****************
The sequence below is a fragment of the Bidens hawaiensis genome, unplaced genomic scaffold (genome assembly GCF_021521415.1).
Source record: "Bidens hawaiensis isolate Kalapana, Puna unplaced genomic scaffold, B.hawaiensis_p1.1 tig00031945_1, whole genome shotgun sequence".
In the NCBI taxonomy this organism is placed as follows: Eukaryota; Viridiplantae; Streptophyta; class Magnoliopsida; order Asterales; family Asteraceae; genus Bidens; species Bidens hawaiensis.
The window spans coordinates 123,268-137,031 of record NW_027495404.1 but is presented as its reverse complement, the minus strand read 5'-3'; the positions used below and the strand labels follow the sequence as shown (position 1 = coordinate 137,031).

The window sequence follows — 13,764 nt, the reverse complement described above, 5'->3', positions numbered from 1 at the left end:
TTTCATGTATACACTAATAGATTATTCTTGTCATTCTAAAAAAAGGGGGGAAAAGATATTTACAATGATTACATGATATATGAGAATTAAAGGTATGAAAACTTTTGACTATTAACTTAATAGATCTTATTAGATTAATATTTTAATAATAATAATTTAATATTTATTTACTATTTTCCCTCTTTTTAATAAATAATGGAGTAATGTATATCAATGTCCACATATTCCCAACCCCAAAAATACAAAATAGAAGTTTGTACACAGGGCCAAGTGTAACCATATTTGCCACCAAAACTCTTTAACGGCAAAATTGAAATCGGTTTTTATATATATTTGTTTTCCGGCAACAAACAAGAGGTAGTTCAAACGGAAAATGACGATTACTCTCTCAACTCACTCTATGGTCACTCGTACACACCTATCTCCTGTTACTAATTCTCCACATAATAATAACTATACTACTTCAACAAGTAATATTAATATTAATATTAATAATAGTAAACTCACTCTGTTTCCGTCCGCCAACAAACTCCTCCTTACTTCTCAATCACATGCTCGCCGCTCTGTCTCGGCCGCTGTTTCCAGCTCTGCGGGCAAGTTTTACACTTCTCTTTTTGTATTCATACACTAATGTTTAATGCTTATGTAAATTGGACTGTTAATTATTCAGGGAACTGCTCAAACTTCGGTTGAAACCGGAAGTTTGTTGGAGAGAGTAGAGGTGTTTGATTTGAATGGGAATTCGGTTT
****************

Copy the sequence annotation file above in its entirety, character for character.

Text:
The sequence below is a fragment of the Bidens hawaiensis genome, unplaced genomic scaffold (genome assembly GCF_021521415.1).
Source record: "Bidens hawaiensis isolate Kalapana, Puna unplaced genomic scaffold, B.hawaiensis_p1.1 tig00031945_1, whole genome shotgun sequence".
In the NCBI taxonomy this organism is placed as follows: Eukaryota; Viridiplantae; Streptophyta; class Magnoliopsida; order Asterales; family Asteraceae; genus Bidens; species Bidens hawaiensis.
The window spans coordinates 123,268-137,031 of record NW_027495404.1 but is presented as its reverse complement, the minus strand read 5'-3'; the positions used below and the strand labels follow the sequence as shown (position 1 = coordinate 137,031).

The window sequence follows — 13,764 nt, the reverse complement described above, 5'->3', positions numbered from 1 at the left end:
TTTCATGTATACACTAATAGATTATTCTTGTCATTCTAAAAAAAGGGGGGAAAAGATATTTACAATGATTACATGATATATGAGAATTAAAGGTATGAAAACTTTTGACTATTAACTTAATAGATCTTATTAGATTAATATTTTAATAATAATAATTTAATATTTATTTACTATTTTCCCTCTTTTTAATAAATAATGGAGTAATGTATATCAATGTCCACATATTCCCAACCCCAAAAATACAAAATAGAAGTTTGTACACAGGGCCAAGTGTAACCATATTTGCCACCAAAACTCTTTAACGGCAAAATTGAAATCGGTTTTTATATATATTTGTTTTCCGGCAACAAACAAGAGGTAGTTCAAACGGAAAATGACGATTACTCTCTCAACTCACTCTATGGTCACTCGTACACACCTATCTCCTGTTACTAATTCTCCACATAATAATAACTATACTACTTCAACAAGTAATATTAATATTAATATTAATAATAGTAAACTCACTCTGTTTCCGTCCGCCAACAAACTCCTCCTTACTTCTCAATCACATGCTCGCCGCTCTGTCTCGGCCGCTGTTTCCAGCTCTGCGGGCAAGTTTTACACTTCTCTTTTTGTATTCATACACTAATGTTTAATGCTTATGTAAATTGGACTGTTAATTATTCAGGGAACTGCTCAAACTTCGGTTGAAACCGGAAGTTTGTTGGAGAGAGTAGAGGTGTTTGATTTGAATGGGAATTCGGTTT